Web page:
NFL Draft 2017: ESPN, NFL Network won't reveal picks before they're announced

Network executives say viewers are "overwhelmingly" in favor of picks not being scooped before Roger Goodell announces them.

When there's NFL news to be broken, the star reporters at ESPN and NFL Network are usually good bets to break it. But when it comes to the league's marquee offseason event, corporate synergy will once again win out over the rush for a good, old-fashioned scoop.

ESPN and NFL Network will maintain their prohibition on staffers reporting teams' draft picks before they are officially announced by commissioner Roger Goodell, Sports Illustrated reports. So whether on social media or the broadcasts themselves, you'll have to await word from the commish before finding out who got picked where.

“We will allow our staffers to tweet any behind the scenes conversations teams are having, trade talks, debates, etc., but what we won’t allow is for them to flat out give away draft picks before the commissioner announces them,” Seth Markman, ESPN's senior coordinating producer, told SI.com. “As I have said in the past, our viewers have overwhelmingly told us that they do not want us to spoil the drama of the draft in any way. This goes for Twitter, too.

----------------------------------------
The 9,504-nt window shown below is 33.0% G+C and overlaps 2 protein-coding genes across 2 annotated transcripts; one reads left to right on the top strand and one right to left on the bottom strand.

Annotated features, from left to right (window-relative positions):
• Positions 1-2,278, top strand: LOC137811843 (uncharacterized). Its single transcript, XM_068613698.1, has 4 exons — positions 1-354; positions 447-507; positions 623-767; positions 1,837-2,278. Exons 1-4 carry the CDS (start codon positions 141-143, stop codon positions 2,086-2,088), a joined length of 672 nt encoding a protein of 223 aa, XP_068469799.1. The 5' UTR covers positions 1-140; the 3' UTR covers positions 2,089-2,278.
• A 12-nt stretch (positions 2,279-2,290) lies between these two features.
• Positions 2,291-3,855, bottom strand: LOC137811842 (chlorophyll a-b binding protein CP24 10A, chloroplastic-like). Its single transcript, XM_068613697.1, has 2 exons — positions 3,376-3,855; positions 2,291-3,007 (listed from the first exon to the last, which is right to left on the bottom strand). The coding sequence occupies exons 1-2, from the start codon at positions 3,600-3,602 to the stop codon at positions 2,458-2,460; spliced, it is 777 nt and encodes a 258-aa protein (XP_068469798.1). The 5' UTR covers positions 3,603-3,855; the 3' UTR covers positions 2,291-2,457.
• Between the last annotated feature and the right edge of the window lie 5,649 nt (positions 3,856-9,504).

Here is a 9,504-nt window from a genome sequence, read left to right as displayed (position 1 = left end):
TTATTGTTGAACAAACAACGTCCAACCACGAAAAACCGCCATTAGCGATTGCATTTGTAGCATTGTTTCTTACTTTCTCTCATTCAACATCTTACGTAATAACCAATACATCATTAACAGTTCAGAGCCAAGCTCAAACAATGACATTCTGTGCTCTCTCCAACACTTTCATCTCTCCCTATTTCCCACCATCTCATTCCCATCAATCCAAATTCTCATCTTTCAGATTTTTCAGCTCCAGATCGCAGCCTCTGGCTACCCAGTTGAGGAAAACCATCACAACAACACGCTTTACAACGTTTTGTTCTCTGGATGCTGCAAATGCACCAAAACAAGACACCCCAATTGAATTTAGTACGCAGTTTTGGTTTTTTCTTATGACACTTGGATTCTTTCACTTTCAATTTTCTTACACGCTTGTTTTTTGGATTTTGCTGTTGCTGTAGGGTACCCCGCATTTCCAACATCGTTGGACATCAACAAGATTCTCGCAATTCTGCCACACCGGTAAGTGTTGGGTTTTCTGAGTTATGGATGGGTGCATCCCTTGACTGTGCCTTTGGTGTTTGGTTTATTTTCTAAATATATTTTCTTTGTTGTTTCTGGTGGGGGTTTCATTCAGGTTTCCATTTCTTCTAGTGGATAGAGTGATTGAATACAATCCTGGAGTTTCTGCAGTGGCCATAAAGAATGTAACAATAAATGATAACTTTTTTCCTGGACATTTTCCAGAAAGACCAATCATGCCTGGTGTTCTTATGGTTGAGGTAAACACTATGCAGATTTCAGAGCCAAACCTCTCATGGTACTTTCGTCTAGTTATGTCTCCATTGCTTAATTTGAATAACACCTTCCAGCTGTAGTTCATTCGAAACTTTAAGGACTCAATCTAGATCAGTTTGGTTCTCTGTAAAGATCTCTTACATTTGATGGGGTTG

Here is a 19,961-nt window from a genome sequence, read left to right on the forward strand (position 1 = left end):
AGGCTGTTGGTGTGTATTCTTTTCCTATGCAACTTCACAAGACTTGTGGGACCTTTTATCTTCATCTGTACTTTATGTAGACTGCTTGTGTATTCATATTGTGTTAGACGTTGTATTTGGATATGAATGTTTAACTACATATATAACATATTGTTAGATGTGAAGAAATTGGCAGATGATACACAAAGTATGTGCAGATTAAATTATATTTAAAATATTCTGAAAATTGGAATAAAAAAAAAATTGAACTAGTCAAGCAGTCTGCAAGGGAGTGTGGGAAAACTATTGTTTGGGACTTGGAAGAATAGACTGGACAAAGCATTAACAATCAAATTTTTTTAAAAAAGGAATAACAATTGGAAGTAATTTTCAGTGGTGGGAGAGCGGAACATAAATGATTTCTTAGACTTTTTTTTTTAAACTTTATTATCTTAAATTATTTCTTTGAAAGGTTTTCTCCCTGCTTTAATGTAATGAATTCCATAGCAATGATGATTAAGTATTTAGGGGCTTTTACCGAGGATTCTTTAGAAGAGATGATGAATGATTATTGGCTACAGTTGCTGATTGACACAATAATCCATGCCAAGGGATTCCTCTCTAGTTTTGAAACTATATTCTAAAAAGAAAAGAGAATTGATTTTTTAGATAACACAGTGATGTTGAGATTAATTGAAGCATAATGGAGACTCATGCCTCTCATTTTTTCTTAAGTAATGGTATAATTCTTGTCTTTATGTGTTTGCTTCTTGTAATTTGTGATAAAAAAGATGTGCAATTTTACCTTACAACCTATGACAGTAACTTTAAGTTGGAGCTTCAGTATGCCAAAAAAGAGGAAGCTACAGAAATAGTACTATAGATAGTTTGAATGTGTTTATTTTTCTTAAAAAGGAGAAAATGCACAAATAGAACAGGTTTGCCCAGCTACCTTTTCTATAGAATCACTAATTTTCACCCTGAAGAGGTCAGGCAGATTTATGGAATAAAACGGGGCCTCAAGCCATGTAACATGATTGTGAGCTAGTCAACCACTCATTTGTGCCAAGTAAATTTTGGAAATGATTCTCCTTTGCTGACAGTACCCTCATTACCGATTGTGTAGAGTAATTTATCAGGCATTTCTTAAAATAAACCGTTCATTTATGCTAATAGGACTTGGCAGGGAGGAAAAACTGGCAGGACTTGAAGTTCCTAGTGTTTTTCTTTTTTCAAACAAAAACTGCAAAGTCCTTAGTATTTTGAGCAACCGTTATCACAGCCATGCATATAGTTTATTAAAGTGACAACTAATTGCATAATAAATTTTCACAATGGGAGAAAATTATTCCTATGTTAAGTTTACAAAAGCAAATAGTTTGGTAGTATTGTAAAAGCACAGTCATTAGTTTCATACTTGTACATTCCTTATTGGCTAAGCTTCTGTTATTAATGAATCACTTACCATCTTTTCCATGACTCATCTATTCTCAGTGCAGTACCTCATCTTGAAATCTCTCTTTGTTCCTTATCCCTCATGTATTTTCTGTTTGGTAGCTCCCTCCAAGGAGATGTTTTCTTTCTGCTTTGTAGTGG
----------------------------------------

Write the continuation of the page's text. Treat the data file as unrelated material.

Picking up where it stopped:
"I realize that there are those who disagree with this approach, but we are not in the business of angering our loyal viewers and I personally like the unspoiled nature of this event. Fans love sitting on the edge of their seats to hear what the commissioner says. Trust me, Adam Schefter could easily report who each team is going to pick minutes before the commissioner announces it. That would be terrible TV and he has no interest in proving that he could do this anyway.”

MORE: NFL Mock Draft 2017: Browns, 49ers stand pat; Jets get their QB

As much of a news hound as Schefter is, Markman's last point carries some weight. Not getting bogged down in the frenzy of pick-to-pick news-breaking should allow him and other plugged-in experts to focus on the bigger picture as the first round unfolds.

And of course, if you're someone who absolutely, positively has to know the picks before Goodell is good and ready, other media entities' staffers are free to tweet at will.

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